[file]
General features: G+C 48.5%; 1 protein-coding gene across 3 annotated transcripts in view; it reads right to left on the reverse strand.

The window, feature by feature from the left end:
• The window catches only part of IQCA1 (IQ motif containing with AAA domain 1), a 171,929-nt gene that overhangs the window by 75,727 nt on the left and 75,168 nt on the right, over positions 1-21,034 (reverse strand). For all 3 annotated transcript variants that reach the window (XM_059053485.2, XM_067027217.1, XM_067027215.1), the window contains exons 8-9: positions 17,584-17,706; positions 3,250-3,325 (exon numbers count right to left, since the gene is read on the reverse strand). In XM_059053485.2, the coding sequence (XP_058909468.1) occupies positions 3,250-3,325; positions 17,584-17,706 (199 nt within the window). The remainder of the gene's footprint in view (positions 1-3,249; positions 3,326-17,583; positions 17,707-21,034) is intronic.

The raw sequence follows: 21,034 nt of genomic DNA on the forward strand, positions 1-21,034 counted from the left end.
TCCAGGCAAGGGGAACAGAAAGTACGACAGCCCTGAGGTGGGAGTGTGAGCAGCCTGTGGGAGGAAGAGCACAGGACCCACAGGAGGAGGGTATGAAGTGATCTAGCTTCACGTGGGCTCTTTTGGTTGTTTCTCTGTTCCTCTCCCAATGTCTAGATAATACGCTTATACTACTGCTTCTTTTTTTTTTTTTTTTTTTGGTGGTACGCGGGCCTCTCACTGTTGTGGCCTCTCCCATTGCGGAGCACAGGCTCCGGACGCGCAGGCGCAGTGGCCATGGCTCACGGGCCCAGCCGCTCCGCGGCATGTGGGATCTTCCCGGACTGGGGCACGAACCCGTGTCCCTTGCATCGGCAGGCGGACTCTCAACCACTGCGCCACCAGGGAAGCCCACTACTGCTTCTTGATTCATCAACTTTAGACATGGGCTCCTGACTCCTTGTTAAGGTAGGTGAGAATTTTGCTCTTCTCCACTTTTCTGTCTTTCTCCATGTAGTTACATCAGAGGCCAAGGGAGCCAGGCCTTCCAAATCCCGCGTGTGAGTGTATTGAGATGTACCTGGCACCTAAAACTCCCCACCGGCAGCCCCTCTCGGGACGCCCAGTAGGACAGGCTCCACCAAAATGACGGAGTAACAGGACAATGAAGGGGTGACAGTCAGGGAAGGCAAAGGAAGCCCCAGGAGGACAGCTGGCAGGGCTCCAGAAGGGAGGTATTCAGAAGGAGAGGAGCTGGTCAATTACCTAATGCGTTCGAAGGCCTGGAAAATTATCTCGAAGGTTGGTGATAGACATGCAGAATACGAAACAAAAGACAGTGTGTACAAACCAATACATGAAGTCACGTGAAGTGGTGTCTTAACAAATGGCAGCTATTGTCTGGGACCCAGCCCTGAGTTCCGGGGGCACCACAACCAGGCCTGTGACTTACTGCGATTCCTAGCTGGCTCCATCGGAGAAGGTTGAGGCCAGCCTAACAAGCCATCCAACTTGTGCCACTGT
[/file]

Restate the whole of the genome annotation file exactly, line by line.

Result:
General features: G+C 48.5%; 1 protein-coding gene across 3 annotated transcripts in view; it reads right to left on the reverse strand.

The window, feature by feature from the left end:
• The window catches only part of IQCA1 (IQ motif containing with AAA domain 1), a 171,929-nt gene that overhangs the window by 75,727 nt on the left and 75,168 nt on the right, over positions 1-21,034 (reverse strand). For all 3 annotated transcript variants that reach the window (XM_059053485.2, XM_067027217.1, XM_067027215.1), the window contains exons 8-9: positions 17,584-17,706; positions 3,250-3,325 (exon numbers count right to left, since the gene is read on the reverse strand). In XM_059053485.2, the coding sequence (XP_058909468.1) occupies positions 3,250-3,325; positions 17,584-17,706 (199 nt within the window). The remainder of the gene's footprint in view (positions 1-3,249; positions 3,326-17,583; positions 17,707-21,034) is intronic.

The raw sequence follows: 21,034 nt of genomic DNA on the forward strand, positions 1-21,034 counted from the left end.
TCCAGGCAAGGGGAACAGAAAGTACGACAGCCCTGAGGTGGGAGTGTGAGCAGCCTGTGGGAGGAAGAGCACAGGACCCACAGGAGGAGGGTATGAAGTGATCTAGCTTCACGTGGGCTCTTTTGGTTGTTTCTCTGTTCCTCTCCCAATGTCTAGATAATACGCTTATACTACTGCTTCTTTTTTTTTTTTTTTTTTTGGTGGTACGCGGGCCTCTCACTGTTGTGGCCTCTCCCATTGCGGAGCACAGGCTCCGGACGCGCAGGCGCAGTGGCCATGGCTCACGGGCCCAGCCGCTCCGCGGCATGTGGGATCTTCCCGGACTGGGGCACGAACCCGTGTCCCTTGCATCGGCAGGCGGACTCTCAACCACTGCGCCACCAGGGAAGCCCACTACTGCTTCTTGATTCATCAACTTTAGACATGGGCTCCTGACTCCTTGTTAAGGTAGGTGAGAATTTTGCTCTTCTCCACTTTTCTGTCTTTCTCCATGTAGTTACATCAGAGGCCAAGGGAGCCAGGCCTTCCAAATCCCGCGTGTGAGTGTATTGAGATGTACCTGGCACCTAAAACTCCCCACCGGCAGCCCCTCTCGGGACGCCCAGTAGGACAGGCTCCACCAAAATGACGGAGTAACAGGACAATGAAGGGGTGACAGTCAGGGAAGGCAAAGGAAGCCCCAGGAGGACAGCTGGCAGGGCTCCAGAAGGGAGGTATTCAGAAGGAGAGGAGCTGGTCAATTACCTAATGCGTTCGAAGGCCTGGAAAATTATCTCGAAGGTTGGTGATAGACATGCAGAATACGAAACAAAAGACAGTGTGTACAAACCAATACATGAAGTCACGTGAAGTGGTGTCTTAACAAATGGCAGCTATTGTCTGGGACCCAGCCCTGAGTTCCGGGGGCACCACAACCAGGCCTGTGACTTACTGCGATTCCTAGCTGGCTCCATCGGAGAAGGTTGAGGCCAGCCTAACAAGCCATCCAACTTGTGCCACTGT